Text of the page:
The Weekly Newspaper serving the citizens of Morenci, Mich., Fayette, Ohio, and surrounding areas.

  • Front.cheers
    MACEE BEERS joins other Fayette Elementary School students for the annual Mini-Cheer performance during the half-time break at the basketball game.
  • Family.3.wide
    CHILDREN at Stair District Library’s Family Story Time toss scarves into the air during an activity. The evening program provided a mix of stories, songs, dancing, crafts and snacks Monday evening. The program is offered at 5:30 p.m. every Monday for five more weeks. The program is designed for three to five year olds and their family.
  • Front.newpaper.2
    THE INTERVIEW—Evelyn Joughin (right) records the interaction with an iPad while Jack Varga, next to her, asks questions of Morenci Elementary School principal Gail Frey. Morenci senior Sam Cool (standing) listens. Cool serves as the editor for the newspaper written by members of Mrs. Barrett’s second grade class.
  • Front.code.2
    WRITING CODE—Brock Christle (left), a Morenci fifth grade student, takes a look at the progress being made by fourth grader Anthony Lewis. Libby Rorick, a sixth grade student, is next in a line of girls trying out the coding tutorials. This year marked Morenci’s second year of participation in the Hour of Code project.
  • Front.gym.new
    REMIE RYAN (left) tries to dodge the foam wand held by Hayden Bays during physical education class at Morenci Elementary School. In the background, Lauryn Dominique and Brooklyn Williams stay clear of the tag. Second grade students were working on cardiovascular health on the first day back from vacation. For the record, Safety Tag is a very difficult sport to photograph.
  • Front.lift
    MORENCI student Dalton McCowan puts everything into a dead lift attempt Saturday morning during the Wyseguy Push/Pull event. Lifters helped raise more than $1,600 for the family of the late Devin Wyse, a former Morenci power-lifter who graduated last year. Commemorative T-shirts are still available by contacting teacher Dan Hoffman.
  • Front.library.books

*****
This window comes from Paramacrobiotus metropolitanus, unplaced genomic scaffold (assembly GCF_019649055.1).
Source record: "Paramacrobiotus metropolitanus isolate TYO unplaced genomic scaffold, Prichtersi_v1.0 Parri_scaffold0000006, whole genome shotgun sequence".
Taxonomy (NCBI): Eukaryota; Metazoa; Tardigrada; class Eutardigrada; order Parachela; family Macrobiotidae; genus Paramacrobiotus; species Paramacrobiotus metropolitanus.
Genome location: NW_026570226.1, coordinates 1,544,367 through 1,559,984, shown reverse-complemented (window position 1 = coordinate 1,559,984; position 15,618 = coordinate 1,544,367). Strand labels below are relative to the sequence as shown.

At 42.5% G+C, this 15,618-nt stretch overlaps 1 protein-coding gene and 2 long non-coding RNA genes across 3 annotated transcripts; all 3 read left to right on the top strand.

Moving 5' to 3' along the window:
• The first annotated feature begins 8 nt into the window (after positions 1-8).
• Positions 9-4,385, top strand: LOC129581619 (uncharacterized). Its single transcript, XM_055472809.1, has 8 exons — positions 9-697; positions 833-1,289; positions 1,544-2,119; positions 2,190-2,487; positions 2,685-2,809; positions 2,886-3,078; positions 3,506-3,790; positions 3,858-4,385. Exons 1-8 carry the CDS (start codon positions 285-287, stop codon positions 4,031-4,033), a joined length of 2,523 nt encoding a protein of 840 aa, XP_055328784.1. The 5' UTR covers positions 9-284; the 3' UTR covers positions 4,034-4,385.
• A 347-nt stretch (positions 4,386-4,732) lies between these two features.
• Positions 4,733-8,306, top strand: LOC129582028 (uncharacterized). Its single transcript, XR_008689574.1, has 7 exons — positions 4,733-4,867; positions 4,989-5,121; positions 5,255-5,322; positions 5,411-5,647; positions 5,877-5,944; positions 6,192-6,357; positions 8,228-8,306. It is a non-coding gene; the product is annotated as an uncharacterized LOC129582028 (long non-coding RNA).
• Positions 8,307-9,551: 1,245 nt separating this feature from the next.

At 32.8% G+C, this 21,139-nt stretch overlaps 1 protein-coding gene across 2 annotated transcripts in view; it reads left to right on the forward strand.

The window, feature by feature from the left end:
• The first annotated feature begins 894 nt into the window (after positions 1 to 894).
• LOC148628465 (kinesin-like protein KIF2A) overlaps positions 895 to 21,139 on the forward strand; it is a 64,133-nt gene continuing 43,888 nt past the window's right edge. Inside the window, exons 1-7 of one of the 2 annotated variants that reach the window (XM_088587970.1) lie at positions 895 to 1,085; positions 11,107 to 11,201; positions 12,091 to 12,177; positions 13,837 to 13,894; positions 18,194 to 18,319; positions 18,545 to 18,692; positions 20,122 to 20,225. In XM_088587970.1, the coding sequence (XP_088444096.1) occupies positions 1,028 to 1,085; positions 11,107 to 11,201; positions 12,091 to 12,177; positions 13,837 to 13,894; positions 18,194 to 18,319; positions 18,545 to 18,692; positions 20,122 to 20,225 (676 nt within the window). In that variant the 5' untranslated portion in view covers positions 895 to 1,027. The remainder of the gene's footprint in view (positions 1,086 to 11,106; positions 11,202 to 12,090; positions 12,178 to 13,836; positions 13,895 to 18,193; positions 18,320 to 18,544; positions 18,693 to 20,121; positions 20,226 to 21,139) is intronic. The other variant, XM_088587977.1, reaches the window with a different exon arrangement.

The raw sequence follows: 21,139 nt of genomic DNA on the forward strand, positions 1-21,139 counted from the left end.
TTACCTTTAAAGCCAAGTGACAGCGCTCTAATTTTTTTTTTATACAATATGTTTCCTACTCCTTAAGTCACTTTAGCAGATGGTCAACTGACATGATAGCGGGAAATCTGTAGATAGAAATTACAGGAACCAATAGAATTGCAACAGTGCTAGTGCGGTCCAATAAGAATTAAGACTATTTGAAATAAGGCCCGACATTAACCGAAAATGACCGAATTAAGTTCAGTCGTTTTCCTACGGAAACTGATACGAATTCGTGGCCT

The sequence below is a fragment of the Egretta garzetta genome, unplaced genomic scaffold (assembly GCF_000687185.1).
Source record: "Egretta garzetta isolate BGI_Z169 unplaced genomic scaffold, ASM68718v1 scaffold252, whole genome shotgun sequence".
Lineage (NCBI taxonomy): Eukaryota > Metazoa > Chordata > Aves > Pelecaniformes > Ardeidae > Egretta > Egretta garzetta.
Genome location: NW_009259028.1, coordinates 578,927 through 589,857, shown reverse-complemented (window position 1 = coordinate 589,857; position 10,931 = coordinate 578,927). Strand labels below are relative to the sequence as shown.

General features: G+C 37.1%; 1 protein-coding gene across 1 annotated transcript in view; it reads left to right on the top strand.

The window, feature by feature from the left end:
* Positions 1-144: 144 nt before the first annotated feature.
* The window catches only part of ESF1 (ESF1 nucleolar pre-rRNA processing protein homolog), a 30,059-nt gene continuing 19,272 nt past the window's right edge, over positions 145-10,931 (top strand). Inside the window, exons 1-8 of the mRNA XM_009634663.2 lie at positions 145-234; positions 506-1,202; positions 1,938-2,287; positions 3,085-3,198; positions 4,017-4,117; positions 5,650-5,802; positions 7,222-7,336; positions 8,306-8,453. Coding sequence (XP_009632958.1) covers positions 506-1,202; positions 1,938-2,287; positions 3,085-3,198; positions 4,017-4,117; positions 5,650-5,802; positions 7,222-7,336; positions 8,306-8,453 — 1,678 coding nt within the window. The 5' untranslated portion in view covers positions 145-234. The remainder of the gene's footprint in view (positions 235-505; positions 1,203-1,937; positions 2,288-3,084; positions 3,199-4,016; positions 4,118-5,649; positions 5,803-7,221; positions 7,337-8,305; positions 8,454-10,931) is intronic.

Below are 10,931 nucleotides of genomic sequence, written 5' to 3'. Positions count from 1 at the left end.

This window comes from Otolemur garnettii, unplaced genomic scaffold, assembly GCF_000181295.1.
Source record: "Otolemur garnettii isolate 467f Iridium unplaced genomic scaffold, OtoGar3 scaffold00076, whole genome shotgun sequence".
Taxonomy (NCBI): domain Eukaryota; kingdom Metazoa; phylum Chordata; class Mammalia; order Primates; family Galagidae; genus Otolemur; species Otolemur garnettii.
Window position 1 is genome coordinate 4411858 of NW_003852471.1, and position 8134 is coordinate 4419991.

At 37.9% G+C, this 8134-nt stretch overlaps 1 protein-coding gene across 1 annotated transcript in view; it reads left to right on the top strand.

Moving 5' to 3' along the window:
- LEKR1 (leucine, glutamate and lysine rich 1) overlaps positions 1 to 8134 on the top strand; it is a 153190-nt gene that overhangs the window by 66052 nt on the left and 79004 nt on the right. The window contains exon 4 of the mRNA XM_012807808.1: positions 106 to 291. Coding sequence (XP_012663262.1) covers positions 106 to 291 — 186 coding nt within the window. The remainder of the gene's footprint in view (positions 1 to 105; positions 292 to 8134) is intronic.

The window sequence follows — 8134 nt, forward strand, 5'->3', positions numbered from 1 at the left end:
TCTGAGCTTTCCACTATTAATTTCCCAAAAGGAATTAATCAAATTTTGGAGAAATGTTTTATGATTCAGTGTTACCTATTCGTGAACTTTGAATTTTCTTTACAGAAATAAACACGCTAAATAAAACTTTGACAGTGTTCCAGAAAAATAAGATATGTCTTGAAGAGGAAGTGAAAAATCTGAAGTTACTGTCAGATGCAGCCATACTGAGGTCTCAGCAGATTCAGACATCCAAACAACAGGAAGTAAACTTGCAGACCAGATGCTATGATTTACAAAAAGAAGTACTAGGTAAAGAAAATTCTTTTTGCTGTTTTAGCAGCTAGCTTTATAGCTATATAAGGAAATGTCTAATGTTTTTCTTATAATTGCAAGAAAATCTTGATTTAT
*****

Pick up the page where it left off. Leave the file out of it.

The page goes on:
MACK DICKSON takes a book off the “blind date” cart at the Fayette library. Patrons can choose a book without knowing what’s inside other than a general category. The books are among those designated for removal so patrons can consider them gifts. In Morenci, new books and staff favorites were chosen from the stacks and must be returned. Patrons get a piece of chocolate, too, to take on their date, but no clue about their “date.” One reader said she really enjoyed her book for a few pages, but then lost interest—so typical for a blind date.

Fayette council 4.2

Written by David Green.

Pieces of the funding puzzle for the next phase of Fayette’s sewer project are falling into place.

The $272,000 project would include work at the sewage lagoons, upgrading a lift station and tackling some mechanical work in the system. Developing the long term control plan for sewage treatment is also part of the project.

The first part of the funding package was obtained in the past through a $98,500 loan from the Ohio EPA’s Water Pollution Control Loan Fund. That loan is to be paid off at the rate of $20,000 a year from the sewer enhancement fee that residents pay every quarter.

Last year, a $40,000 Community Development Block Grant was obtained through county sources. An additional $22,000 will come through a second loan administered through the Ohio EPA.

Council member Craig Rower reported at council’s regular meeting Thursday that $61,072 was secured from Ohio Public Works Commission (OPWC) funding, leaving a $50,000 shortfall that will be borrowed through the OPWC at zero percent interest over 20 years.

In order to pay for the sewer work ordered by the Ohio EPA, the village has been advised by its engineering firm to increase both sewer rates and the sewer enhancement fee.

OHIO EPA—Ken Delphous reported on a response from the Ohio EPA regarding the village’s Long Term Control Plan for problems with the sewage treatment system.

Utilities engineer Bob Seigneur explained later that the agency had a half dozen minor issues, which he said isn’t unexpected for a proposal such as this one.

 

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